An applicant is then given several tests that look at key arenas such as writing skills and problem-solving abilities. These tests also evaluate whether the applicant has the right “interpersonal fit” to work at the agency. Following this, a face-to-face interview occurs and, if successful, medical tests and a psychological screening. For some occupations, candidates have to undergo a current events knowledge screening.
Lets say though YOU read a lot La Carre novels and the corner doodling on the pages of MAD magazine as a kid and you want some real clandestine spy vs. spy action. Those gigs exist but they’re more focused on overseas events, and the skills they require are different. How different? It’s the CIA people—–no one is saying.
But when it gets down to the general, non-specific nut cuttimg, the Agency hires someone based on the reasons you might employ a person… for their honesty and integrity, but does that go beyond not stealing teems of paper or toilet paper from the company pissoir?
Again, based on what I can determine, yes and no.
If you’re a serious applicant, your past is looked into, of course. What jobs have you held and how well did you work in those positions. There’s academic performance in HS and college. What kind a student were you? Popular? Were you active in clubs or a loner? Active? Your friends and former co-workers are interviewed. Weee you ever disloyal? Exhibit weird behaviors? My God, in my life of work, you HAD to be weird. Weird enough to be adept at piano wire placed around a random neck? Probably. Holding your hand over a candle foam till you flesh burns to prove a point? Definitely. I always thought TV and radio weould be great places for recruiting. Making you endure an overnight shift would be a helluva determining method. It would be a hiring box of chocolates for the Agency. Lots of variety.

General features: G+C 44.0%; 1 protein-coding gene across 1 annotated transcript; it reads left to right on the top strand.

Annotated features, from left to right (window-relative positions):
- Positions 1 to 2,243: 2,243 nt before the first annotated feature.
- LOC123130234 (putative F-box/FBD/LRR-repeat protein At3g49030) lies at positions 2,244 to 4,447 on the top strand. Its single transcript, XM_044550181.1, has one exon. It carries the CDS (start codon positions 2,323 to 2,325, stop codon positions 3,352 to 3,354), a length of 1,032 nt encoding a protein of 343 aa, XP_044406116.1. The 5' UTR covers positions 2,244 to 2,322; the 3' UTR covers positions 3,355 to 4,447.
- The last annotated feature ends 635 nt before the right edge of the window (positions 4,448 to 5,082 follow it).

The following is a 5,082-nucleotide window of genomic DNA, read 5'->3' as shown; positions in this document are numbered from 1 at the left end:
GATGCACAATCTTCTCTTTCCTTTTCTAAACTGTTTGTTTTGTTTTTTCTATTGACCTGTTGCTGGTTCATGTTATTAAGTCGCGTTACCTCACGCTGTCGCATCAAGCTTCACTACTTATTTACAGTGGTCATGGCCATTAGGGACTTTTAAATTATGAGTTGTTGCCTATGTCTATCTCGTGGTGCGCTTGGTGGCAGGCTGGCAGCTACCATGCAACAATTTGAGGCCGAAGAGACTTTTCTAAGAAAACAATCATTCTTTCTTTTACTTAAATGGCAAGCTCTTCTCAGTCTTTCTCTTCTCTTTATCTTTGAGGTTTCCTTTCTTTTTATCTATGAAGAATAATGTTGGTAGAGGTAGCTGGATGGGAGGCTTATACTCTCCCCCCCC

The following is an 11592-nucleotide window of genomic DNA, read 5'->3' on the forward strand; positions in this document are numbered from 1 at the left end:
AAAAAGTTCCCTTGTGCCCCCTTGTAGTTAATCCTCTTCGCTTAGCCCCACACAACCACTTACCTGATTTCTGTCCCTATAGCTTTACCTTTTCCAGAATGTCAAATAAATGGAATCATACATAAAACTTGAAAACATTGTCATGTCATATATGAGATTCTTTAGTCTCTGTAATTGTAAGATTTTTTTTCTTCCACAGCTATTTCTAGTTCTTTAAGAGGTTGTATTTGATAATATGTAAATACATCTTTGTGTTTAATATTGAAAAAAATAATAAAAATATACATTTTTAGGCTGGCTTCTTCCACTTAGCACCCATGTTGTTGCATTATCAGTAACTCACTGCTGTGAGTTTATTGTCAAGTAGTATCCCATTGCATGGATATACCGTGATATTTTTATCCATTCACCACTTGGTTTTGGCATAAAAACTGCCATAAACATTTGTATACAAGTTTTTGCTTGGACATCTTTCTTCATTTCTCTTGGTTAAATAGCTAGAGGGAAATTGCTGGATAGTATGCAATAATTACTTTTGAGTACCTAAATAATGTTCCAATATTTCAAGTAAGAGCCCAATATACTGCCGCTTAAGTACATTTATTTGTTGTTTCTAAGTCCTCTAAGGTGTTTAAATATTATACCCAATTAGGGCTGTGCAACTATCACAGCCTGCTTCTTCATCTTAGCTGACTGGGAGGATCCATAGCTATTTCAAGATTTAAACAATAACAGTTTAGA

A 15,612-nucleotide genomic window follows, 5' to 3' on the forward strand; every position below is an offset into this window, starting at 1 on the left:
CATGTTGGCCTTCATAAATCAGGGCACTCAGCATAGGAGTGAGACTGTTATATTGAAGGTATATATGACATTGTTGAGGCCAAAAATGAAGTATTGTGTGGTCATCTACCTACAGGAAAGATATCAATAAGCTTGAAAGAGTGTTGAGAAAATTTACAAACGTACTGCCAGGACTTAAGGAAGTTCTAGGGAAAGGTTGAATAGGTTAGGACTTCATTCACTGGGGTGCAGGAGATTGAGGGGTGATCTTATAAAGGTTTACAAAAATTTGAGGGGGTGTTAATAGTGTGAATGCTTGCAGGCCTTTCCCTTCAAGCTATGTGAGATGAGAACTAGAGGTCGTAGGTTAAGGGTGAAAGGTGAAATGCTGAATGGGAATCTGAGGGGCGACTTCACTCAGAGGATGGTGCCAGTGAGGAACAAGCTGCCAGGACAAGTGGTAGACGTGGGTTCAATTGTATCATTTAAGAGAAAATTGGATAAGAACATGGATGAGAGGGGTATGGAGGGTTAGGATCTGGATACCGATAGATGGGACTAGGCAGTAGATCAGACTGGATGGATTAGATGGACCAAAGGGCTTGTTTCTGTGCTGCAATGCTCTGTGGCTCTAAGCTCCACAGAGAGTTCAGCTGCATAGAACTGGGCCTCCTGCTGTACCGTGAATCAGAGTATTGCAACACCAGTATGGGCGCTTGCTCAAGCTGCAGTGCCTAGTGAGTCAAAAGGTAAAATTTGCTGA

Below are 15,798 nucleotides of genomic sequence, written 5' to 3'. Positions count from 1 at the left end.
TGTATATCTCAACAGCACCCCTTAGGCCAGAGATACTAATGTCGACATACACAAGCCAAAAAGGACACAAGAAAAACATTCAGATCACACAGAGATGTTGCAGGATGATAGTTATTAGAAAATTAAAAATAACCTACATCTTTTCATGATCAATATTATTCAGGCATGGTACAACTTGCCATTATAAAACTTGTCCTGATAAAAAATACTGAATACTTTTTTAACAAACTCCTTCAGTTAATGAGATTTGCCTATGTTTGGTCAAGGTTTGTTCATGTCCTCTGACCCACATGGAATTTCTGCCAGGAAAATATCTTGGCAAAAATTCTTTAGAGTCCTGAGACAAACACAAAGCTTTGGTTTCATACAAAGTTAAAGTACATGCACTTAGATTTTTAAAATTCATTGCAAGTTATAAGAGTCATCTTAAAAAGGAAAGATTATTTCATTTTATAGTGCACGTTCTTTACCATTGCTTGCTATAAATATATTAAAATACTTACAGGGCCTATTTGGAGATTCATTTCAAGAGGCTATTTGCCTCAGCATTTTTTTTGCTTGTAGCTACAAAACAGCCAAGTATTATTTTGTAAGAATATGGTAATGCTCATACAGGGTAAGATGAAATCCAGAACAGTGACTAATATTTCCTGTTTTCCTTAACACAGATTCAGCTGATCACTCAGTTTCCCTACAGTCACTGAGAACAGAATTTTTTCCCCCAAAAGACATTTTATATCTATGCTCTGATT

I wont pretend to know more about the Sgency then what’ll allowed on the web, but I I doubt if it necessarily wants flag wavers…are flag waivers, for that matter. It would seem to me that the CIA likes liars. But effeicient, proficient, convincing liars, not just someone merely willing to tell a fib or bend the truth from time to time.
Other questions in a typical interview include:
1. Why do you want to work for the CIA?
2. Tell me about the expectations that will be asked of you by working at the CIA.
3. Share an example from your recent professional or educational experience where you successfully navigated an ambiguous situation.
4. Please describe an example of a time you were in a leadership role and failed. What were the lessons learned and your subsequent change of behavior?
5. In what ways have you recently or currently serve others?
HHmmmmm. I’ve both asked these questions and answered them for the simplest of positions. . So, I would think how one answers these questions are as important as the answers themselves. That said , I don’t think you can get an answer wrong per se. Not wrong in the classic sense. There are so many factors at play here….the value of the answer. The value of the physical response before, during and after the question was posed. You have to remember you’re not applying to be an overnight secuity guard position. The CIA want to be a good fit for the applicant and be a good fit for the CIA but only recruiters know exactly what that means.
I dig the notion of bring a spy. What a lifestyle!! Each Sunday night, thoroughly enjoy Homeland, because air have no lifestyle. But this is a recent thing in my life. I hated all things intelligence related, but perhaps 9/11 changed that for me as well. Homeland especially. All these people are at a million different places in one show, but you never see how they get from one place to another. I never see them flying; especially not commercial. All things considered, I wonder if that’s intentional. Those people are also rarely ever seen eating. Drinking, yes, but consuming food is rare.
Homeland has many detractors, it has its many fans. It’s tenure on Showtine, plus it’s many awards and accolades prove its staying power is real. Like many viewers, I think Carrie is an ugly cryer. Sol has never illicited a visible emotional in his life. And I wonder what a guy like the character Quinn was like in HS? Band nerd, jock….tinker….tailor?